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A research guide designed to introduce you to the field of philosophy. You'll find the materials, search tools, and other resources you need to start your research. If you need any assistance, please contact your librarian.
This research guide is intended to help students in Philosophy 491, Philosophy of Food taught by Dr. Mark Alfino. Use this resource to find encyclopedias, books, videos and journal articles to assist in doing research on the philosophy of food.
This book explores food from a philosophical perspective, bringing together sixteen leading philosophers to consider the most basic questions about food: What is it exactly? What should we eat? How do we know it is safe? How should food be distributed? What is good food? David M. Kaplan’s erudite and informative introduction grounds the discussion, showing how philosophers since Plato have taken up questions about food, diet, agriculture, and animals. However, until recently, few have considered food a standard subject for serious philosophical debate. Each of the essays in this book brings in-depth analysis to many contemporary debates in food studies--Slow Food, sustainability, food safety, and politics--and addresses such issues as "happy meat,” aquaculture, veganism, and table manners.
I Eat, Therefore I Think by Raymond D. Boisvert
Call Number: B105.F66 B65 2014
Publication Date: 2014-05-07
I Eat, Therefore I Think breaks new ground by introducing philosophy via an activity central to life: eating. Building on the original meaning of philosophy as love of wisdom, it explains how the search for wisdom can best succeed by addressing not just the mind, but the entire human being. Eating, an activity that integrates physiological, social, religious, cultural, ethical, and aesthetic dimensions, offers an opportunity to re-think fundamental questions.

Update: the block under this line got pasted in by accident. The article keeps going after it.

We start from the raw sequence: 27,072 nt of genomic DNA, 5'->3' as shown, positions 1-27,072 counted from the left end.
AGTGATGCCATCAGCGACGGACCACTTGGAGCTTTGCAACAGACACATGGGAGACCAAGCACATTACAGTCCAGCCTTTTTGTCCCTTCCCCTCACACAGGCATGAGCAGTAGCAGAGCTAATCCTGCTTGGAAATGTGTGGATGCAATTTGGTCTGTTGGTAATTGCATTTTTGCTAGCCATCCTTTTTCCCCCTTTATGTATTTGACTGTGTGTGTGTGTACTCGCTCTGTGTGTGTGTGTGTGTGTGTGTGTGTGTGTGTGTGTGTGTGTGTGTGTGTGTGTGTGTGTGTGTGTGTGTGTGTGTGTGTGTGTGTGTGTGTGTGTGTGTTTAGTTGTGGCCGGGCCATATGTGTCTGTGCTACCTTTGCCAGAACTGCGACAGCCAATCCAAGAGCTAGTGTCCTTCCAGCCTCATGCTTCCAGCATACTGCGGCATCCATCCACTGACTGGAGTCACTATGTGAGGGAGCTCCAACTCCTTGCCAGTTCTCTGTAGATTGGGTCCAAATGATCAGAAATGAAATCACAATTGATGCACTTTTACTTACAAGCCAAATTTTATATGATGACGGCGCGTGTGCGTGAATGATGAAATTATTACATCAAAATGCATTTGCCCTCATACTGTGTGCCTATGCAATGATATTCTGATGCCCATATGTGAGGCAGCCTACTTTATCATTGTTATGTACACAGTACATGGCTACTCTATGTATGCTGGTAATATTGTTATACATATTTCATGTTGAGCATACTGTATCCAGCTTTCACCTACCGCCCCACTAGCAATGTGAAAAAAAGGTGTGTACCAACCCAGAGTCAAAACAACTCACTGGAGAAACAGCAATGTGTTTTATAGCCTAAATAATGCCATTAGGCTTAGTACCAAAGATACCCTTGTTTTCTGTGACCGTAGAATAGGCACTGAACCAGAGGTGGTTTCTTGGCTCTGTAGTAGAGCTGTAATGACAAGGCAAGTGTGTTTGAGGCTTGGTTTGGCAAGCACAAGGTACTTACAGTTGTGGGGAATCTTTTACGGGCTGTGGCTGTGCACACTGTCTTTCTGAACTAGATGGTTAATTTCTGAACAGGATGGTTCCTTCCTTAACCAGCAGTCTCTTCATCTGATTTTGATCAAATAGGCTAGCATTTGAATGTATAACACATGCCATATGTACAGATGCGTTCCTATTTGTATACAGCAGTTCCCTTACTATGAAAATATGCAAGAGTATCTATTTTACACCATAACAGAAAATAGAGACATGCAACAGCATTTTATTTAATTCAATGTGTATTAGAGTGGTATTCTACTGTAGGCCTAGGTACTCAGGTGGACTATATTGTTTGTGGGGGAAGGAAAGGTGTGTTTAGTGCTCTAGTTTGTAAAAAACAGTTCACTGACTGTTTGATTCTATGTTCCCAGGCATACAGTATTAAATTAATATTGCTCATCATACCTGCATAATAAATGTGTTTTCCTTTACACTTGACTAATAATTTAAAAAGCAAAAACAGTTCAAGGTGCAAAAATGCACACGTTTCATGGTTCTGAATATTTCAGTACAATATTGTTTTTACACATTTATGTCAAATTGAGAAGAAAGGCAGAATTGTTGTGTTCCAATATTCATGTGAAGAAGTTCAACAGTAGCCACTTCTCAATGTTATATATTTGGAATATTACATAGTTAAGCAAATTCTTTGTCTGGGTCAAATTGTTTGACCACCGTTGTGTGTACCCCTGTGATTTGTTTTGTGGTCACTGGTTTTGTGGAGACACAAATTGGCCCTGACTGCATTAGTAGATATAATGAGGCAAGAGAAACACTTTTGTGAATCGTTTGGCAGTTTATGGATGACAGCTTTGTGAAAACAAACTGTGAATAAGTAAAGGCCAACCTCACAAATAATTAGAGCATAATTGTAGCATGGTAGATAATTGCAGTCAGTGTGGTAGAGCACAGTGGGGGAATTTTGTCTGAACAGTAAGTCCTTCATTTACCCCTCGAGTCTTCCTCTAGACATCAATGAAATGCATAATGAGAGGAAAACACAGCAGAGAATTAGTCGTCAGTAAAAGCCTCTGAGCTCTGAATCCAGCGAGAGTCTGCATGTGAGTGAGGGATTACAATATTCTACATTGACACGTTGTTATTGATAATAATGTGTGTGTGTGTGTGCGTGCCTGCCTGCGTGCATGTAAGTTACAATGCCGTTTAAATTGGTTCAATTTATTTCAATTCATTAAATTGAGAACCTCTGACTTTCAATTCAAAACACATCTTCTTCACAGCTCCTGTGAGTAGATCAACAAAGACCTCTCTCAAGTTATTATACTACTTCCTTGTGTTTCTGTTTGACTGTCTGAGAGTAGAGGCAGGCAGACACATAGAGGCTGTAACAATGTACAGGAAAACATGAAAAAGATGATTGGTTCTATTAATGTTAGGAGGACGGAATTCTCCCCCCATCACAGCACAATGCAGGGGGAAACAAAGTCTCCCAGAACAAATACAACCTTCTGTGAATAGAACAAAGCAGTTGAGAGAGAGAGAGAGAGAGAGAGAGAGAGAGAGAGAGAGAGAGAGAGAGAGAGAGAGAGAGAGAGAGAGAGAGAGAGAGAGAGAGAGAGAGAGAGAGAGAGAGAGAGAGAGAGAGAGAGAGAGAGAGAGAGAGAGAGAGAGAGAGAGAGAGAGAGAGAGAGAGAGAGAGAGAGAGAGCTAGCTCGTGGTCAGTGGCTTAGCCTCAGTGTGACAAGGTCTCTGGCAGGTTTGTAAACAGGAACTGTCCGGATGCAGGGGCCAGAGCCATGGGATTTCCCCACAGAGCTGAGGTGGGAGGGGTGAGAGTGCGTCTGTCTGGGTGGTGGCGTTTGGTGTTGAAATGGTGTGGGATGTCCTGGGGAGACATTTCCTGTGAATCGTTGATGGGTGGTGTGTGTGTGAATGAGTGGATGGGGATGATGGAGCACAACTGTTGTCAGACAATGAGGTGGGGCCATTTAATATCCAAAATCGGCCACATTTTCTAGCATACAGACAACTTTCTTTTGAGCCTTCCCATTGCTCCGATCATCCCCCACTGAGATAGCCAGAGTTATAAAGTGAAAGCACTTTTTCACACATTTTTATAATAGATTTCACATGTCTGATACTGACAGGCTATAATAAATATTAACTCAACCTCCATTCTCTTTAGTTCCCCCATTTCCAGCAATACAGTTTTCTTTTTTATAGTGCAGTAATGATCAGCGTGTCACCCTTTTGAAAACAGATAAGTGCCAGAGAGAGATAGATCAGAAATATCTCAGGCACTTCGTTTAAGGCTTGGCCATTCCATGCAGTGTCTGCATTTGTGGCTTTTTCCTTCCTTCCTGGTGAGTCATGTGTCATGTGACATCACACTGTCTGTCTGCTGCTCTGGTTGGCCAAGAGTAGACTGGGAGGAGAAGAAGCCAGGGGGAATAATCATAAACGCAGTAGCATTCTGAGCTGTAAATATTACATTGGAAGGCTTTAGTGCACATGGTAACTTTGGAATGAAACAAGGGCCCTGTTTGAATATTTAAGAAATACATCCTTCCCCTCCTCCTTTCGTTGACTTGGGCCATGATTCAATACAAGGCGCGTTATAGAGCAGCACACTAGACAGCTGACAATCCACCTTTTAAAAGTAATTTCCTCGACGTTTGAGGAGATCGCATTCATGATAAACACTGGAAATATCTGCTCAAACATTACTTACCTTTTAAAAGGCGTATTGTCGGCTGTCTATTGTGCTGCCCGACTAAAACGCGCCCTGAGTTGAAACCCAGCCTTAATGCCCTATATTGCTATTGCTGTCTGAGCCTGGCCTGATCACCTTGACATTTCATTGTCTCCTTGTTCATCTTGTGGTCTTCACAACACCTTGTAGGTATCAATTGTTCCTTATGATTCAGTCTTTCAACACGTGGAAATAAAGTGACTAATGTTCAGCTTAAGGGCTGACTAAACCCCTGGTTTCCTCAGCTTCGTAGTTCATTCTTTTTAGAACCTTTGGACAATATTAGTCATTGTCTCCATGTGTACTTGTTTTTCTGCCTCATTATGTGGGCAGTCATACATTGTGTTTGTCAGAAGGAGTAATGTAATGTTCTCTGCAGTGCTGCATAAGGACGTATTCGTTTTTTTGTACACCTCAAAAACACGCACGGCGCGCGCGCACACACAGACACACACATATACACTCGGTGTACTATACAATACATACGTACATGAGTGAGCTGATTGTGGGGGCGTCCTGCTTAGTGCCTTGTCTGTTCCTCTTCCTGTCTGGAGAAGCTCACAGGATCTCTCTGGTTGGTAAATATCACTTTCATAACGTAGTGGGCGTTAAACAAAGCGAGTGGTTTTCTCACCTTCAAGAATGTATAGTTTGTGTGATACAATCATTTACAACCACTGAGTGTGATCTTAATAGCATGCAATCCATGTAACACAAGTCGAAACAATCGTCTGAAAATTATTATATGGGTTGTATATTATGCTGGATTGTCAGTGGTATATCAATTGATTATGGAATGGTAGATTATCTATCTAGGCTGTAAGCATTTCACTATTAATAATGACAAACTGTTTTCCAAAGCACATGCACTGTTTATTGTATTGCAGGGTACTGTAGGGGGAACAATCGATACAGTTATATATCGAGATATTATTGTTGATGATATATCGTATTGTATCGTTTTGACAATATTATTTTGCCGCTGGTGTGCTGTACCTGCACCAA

The Hungry Soul by Leon R. Kass
Call Number: BD450 .K345 1999
Publication Date: 1999-05-01
The Hungry Soul is a fascinating exploration of the natural and cultural act of eating. Kass brilliantly reveals how the various aspects of this phenomenon, and the customs, rituals, and taboos surrounding it, relate to universal and profound truths about the human animal and its deepest yearnings.
The Future of Meat Without Animals by Brianne Donaldson (Editor); Christopher Carter (Editor)
Call Number: TP447.M4 F88 2016
Publication Date: 2016-08-16
Plant-based and cell-cultured meat, milk, and egg producers aim to replace industrial food production with animal-free fare that tastes better, costs less, and requires a fraction of the energy inputs. These products are no longer relegated to niche markets for ethical vegetarians, but are heavily funded by private investors betting on meat without animals as mass-market, environmentally feasible alternatives that can be scaled for a growing global population. This volume examines conceptual and cultural opportunities, entanglements, and pitfalls in moving global meat, egg, and dairy consumption toward these animal-free options. Beyond surface tensions of meatless meat and animal-free flesh, deeper conflicts proliferate around naturalized accounts of human identity and meat consumption, as well as the linkage of protein with colonial power and gender oppression.